Los Angeles Times

L.A. Times op-ed on online corrections: ‘There’s a stunning lack of transparency’

Los Angeles Times

On Tuesday, former Circa Editor-in-Chief Anthony De Rosa wrote about the problems of making post-publication changes, and not noting those changes, in digital journalism. Even if corrections are added, De Rosa wrote, there’s often no substance.

Rarely do corrections or clarifications carry any kind of explanation: how the reporter got the wrong vote count for an important bill; why the editor decided that the penultimate paragraph wasn’t really necessary. There’s a stunning lack of transparency.

De Rosa also offers a few things that would help readers keep up with corrections, including a track changes button and a follow function that would notify readers who’ve signed up for notifications of any changes made.

Last May, Craig Silverman (now BuzzFeed Canada’s editor in chief) led a News University Webinar on corrections called “Online and Social Media Corrections: When, Why and How.”

Screen shot, News University

Screen shot, News University

Silverman spoke about writing corrections, creating a corrections policy and he included some best practices for social media. Read more

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Louise Brown walks down King Street during a Black Lives Matter march, Saturday, June 20, 2015, in Charleston, S.C. The event honored the Emanuel AME Church shooting victims. (AP Photo/Stephen B. Morton)

The ‘Black Twitter’ beat raises questions of cultural competency and audience engagement for newsrooms

In her memo to Los Angeles Times staff about new hires and coverage strategies designed to tap into diverse communities, managing editor S. Mitra Kalita included a tweet-worthy phrase about the hire of Dexter Thomas, a writer assigned to cover Black Twitter: it really is “so much more complicated than that.”

It’s a phrase that should give newsroom leaders pause before they reconfigure their social media and audience engagement strategies without considering the historical context and demographic trends that underpin such a decision. There’s no portal to Black Twitter. No special password. The phenomenon is people-centric, with highly active Black users tweeting about issues of concern in our communities — just like many of Twitter’s other 236 millions users.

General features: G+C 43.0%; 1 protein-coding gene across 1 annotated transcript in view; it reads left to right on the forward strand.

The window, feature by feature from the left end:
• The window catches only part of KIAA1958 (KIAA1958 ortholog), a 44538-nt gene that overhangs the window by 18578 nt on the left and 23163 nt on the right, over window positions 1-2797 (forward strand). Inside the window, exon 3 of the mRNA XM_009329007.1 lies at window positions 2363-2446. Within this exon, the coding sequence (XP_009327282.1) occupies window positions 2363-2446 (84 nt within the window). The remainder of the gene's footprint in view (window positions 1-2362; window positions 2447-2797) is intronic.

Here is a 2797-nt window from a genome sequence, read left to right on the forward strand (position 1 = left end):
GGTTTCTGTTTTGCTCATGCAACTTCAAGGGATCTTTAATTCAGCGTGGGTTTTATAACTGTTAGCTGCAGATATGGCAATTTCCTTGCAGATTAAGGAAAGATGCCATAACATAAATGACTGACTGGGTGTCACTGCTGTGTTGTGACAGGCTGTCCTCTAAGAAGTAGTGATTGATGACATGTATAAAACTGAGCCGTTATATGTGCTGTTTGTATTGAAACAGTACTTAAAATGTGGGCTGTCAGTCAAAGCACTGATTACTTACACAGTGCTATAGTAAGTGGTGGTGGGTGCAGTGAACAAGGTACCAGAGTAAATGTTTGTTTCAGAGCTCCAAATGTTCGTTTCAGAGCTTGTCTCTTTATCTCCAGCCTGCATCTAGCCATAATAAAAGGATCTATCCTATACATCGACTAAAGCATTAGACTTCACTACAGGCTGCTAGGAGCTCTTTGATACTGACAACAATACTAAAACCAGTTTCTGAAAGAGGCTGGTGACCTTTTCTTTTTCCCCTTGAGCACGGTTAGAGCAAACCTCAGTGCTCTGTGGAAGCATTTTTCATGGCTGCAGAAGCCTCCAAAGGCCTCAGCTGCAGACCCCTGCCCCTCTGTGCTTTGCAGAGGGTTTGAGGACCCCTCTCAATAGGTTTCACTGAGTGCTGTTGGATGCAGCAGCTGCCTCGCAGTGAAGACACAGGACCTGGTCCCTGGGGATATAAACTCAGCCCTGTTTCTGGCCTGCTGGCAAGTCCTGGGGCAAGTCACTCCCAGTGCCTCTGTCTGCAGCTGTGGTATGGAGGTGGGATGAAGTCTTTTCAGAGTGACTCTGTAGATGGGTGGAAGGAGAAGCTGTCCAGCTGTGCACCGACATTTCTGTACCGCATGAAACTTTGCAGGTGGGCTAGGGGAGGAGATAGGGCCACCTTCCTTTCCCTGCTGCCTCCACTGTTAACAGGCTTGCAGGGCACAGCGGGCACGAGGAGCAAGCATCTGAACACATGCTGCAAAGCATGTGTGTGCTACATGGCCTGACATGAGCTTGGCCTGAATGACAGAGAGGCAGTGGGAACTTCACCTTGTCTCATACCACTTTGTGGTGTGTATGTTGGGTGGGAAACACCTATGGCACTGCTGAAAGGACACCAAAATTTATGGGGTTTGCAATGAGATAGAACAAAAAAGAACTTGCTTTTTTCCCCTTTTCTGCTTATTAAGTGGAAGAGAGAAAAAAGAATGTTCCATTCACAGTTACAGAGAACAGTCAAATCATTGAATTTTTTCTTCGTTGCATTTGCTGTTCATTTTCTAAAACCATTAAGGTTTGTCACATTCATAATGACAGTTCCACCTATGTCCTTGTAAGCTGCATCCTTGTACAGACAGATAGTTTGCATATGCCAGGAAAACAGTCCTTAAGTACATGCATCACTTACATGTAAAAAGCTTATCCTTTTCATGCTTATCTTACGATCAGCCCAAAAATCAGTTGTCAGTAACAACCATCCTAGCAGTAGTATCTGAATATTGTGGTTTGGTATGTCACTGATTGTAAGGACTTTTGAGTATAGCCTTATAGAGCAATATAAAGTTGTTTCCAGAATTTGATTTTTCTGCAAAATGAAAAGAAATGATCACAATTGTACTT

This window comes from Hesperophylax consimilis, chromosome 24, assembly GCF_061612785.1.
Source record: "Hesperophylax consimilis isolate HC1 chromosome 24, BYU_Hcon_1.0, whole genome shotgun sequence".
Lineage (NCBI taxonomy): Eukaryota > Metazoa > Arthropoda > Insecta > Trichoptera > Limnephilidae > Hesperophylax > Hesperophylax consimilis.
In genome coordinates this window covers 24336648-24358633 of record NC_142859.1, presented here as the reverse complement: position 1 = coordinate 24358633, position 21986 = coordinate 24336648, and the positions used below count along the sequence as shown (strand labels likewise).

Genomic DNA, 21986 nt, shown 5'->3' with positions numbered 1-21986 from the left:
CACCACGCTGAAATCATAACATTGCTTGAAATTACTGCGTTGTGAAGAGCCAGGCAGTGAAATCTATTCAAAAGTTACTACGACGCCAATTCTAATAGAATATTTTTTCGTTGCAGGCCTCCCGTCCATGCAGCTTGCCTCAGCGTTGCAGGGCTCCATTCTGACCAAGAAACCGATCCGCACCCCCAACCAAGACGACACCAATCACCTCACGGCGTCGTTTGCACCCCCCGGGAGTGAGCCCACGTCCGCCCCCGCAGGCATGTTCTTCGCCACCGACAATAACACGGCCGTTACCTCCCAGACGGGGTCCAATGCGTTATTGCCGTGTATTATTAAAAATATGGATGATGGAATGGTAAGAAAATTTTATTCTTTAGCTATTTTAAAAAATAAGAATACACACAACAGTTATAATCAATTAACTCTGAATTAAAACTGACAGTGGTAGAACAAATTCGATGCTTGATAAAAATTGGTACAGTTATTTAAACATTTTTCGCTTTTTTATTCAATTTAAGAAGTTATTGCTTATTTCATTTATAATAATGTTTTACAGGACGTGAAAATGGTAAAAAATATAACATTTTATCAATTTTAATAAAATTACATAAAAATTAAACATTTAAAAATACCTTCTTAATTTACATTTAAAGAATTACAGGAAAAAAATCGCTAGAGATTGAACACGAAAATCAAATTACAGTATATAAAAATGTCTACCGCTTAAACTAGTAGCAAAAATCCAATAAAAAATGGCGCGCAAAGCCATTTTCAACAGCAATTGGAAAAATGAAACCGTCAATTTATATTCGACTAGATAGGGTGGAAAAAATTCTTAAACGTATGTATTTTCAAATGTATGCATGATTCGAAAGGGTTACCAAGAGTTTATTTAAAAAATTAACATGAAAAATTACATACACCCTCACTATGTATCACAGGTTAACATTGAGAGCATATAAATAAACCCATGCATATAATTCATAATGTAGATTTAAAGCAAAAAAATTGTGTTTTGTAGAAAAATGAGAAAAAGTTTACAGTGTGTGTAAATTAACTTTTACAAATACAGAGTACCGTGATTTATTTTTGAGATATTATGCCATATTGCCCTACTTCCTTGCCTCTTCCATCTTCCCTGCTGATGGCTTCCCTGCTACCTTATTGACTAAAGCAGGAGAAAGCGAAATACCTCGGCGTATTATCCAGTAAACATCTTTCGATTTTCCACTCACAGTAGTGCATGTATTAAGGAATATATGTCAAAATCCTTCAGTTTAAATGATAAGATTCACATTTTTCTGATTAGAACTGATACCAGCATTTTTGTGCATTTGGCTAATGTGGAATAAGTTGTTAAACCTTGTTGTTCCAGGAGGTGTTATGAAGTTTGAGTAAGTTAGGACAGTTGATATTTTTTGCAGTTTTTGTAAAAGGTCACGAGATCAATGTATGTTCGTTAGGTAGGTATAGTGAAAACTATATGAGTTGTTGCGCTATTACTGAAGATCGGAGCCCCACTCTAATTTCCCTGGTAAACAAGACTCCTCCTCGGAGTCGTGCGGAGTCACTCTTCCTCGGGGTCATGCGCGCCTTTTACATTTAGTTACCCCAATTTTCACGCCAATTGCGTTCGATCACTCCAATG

Some online reaction to the Times memo reflected concerns of corporate media surveillance. Read more

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Los Angeles Times has added a reporter to cover Black Twitter

Los Angeles Times Managing Editor S. Mitra Kalita announced in a memo to staff on Monday that the Times has added a reporter to cover Black Twitter.

Dexter Thomas joins us today to cover Black Twitter (which really is so much more complicated than that). He will work closely with the newsroom and #EmergingUS to find communities online (Black Medium to Latino Tumblr to Line in Japan) and both create stories with and pull stories from those worlds. Dexter is from San Bernardino and is a doctoral candidate in East Asian studies at Cornell University. He has taught media studies and Japanese and is writing a book about Japanese hip-hop. He began working in digital media at UC Riverside as a student director of programming at KUCR-FM (88.3), independently producing podcasts, music and news programs.

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carroll-250

5 things John Carroll taught me about great investigative projects

John Carroll speaking in this 2003 file photo. At middle is Todd Merriman, who was the senior editor/news of The San Diego Union-Tribune, and Kathleen Carroll, right, executive editor of The Associated Press. (AP Photo/Paul Sakuma)

John Carroll speaking in this 2003 file photo. At middle is Todd Merriman, who was the senior editor/news of The San Diego Union-Tribune, and Kathleen Carroll, right, executive editor of The Associated Press. (AP Photo/Paul Sakuma)

When John Carroll visited me and Poynter in January 2013, he was a trim, vigorous retiree in his early 70s. So the news Sunday morning that he had died of a degenerative brain disease, diagnosed earlier this year, hit me hard.

On reflection, among many generous mentors, John may have been the most important to me. As the obituaries noted, he had uncanny skill at commissioning and editing big investigative projects, which won multiple Pulitzers for four different newspapers.

I don’t know that John ever gave a full “how-to” account of his approach, but here are five principles that stuck with me gleaned from the time I worked for him at the Philadelphia Inquirer and conversations later in our careers. Read more

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Angel Rodriguez moved from digital to print and now uses both skills at the L.A. Times

The cover of Sunday's Los Angeles Times sports section, courtesy Los Angeles Times

The cover of Sunday’s Los Angeles Times sports section, courtesy Los Angeles Times

About a month ago, the sports department at the Los Angeles Times was fully-staffed, ready for a day that included a horse race, a basketball game and a boxing match.